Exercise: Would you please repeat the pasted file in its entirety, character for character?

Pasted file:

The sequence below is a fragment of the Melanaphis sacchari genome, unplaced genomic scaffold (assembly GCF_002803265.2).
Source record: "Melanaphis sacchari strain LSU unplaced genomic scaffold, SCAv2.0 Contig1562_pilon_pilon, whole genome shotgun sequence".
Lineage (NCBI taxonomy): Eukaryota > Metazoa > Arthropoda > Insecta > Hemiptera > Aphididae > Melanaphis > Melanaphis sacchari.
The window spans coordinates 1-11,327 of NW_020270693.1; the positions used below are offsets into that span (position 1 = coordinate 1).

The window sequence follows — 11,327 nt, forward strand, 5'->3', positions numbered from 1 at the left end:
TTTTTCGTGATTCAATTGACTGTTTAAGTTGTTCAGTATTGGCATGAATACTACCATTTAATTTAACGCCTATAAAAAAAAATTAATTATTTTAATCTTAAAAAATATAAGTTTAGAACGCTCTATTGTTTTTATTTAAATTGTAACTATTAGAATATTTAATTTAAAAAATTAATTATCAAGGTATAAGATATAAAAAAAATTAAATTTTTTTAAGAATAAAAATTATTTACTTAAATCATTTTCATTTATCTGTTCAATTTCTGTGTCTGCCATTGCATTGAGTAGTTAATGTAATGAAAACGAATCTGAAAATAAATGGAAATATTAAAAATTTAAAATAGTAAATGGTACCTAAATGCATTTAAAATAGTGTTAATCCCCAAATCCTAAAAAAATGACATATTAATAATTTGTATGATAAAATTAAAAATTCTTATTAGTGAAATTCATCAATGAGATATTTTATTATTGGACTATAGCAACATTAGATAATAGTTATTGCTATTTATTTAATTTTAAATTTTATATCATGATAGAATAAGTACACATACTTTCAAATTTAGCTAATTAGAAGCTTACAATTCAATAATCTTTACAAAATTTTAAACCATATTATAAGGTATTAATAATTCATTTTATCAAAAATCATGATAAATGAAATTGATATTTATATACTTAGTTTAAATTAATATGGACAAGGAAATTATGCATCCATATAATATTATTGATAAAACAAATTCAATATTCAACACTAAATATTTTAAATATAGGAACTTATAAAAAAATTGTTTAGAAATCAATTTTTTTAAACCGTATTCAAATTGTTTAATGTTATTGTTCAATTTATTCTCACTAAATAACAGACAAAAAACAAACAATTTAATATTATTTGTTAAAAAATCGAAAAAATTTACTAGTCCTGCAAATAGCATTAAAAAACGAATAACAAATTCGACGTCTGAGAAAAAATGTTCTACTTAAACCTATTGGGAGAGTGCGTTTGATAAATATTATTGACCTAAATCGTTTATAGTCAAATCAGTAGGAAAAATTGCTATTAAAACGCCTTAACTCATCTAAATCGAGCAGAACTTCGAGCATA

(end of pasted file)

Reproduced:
The sequence below is a fragment of the Melanaphis sacchari genome, unplaced genomic scaffold (assembly GCF_002803265.2).
Source record: "Melanaphis sacchari strain LSU unplaced genomic scaffold, SCAv2.0 Contig1562_pilon_pilon, whole genome shotgun sequence".
Lineage (NCBI taxonomy): Eukaryota > Metazoa > Arthropoda > Insecta > Hemiptera > Aphididae > Melanaphis > Melanaphis sacchari.
The window spans coordinates 1-11,327 of NW_020270693.1; the positions used below are offsets into that span (position 1 = coordinate 1).

The window sequence follows — 11,327 nt, forward strand, 5'->3', positions numbered from 1 at the left end:
TTTTTCGTGATTCAATTGACTGTTTAAGTTGTTCAGTATTGGCATGAATACTACCATTTAATTTAACGCCTATAAAAAAAAATTAATTATTTTAATCTTAAAAAATATAAGTTTAGAACGCTCTATTGTTTTTATTTAAATTGTAACTATTAGAATATTTAATTTAAAAAATTAATTATCAAGGTATAAGATATAAAAAAAATTAAATTTTTTTAAGAATAAAAATTATTTACTTAAATCATTTTCATTTATCTGTTCAATTTCTGTGTCTGCCATTGCATTGAGTAGTTAATGTAATGAAAACGAATCTGAAAATAAATGGAAATATTAAAAATTTAAAATAGTAAATGGTACCTAAATGCATTTAAAATAGTGTTAATCCCCAAATCCTAAAAAAATGACATATTAATAATTTGTATGATAAAATTAAAAATTCTTATTAGTGAAATTCATCAATGAGATATTTTATTATTGGACTATAGCAACATTAGATAATAGTTATTGCTATTTATTTAATTTTAAATTTTATATCATGATAGAATAAGTACACATACTTTCAAATTTAGCTAATTAGAAGCTTACAATTCAATAATCTTTACAAAATTTTAAACCATATTATAAGGTATTAATAATTCATTTTATCAAAAATCATGATAAATGAAATTGATATTTATATACTTAGTTTAAATTAATATGGACAAGGAAATTATGCATCCATATAATATTATTGATAAAACAAATTCAATATTCAACACTAAATATTTTAAATATAGGAACTTATAAAAAAATTGTTTAGAAATCAATTTTTTTAAACCGTATTCAAATTGTTTAATGTTATTGTTCAATTTATTCTCACTAAATAACAGACAAAAAACAAACAATTTAATATTATTTGTTAAAAAATCGAAAAAATTTACTAGTCCTGCAAATAGCATTAAAAAACGAATAACAAATTCGACGTCTGAGAAAAAATGTTCTACTTAAACCTATTGGGAGAGTGCGTTTGATAAATATTATTGACCTAAATCGTTTATAGTCAAATCAGTAGGAAAAATTGCTATTAAAACGCCTTAACTCATCTAAATCGAGCAGAACTTCGAGCATA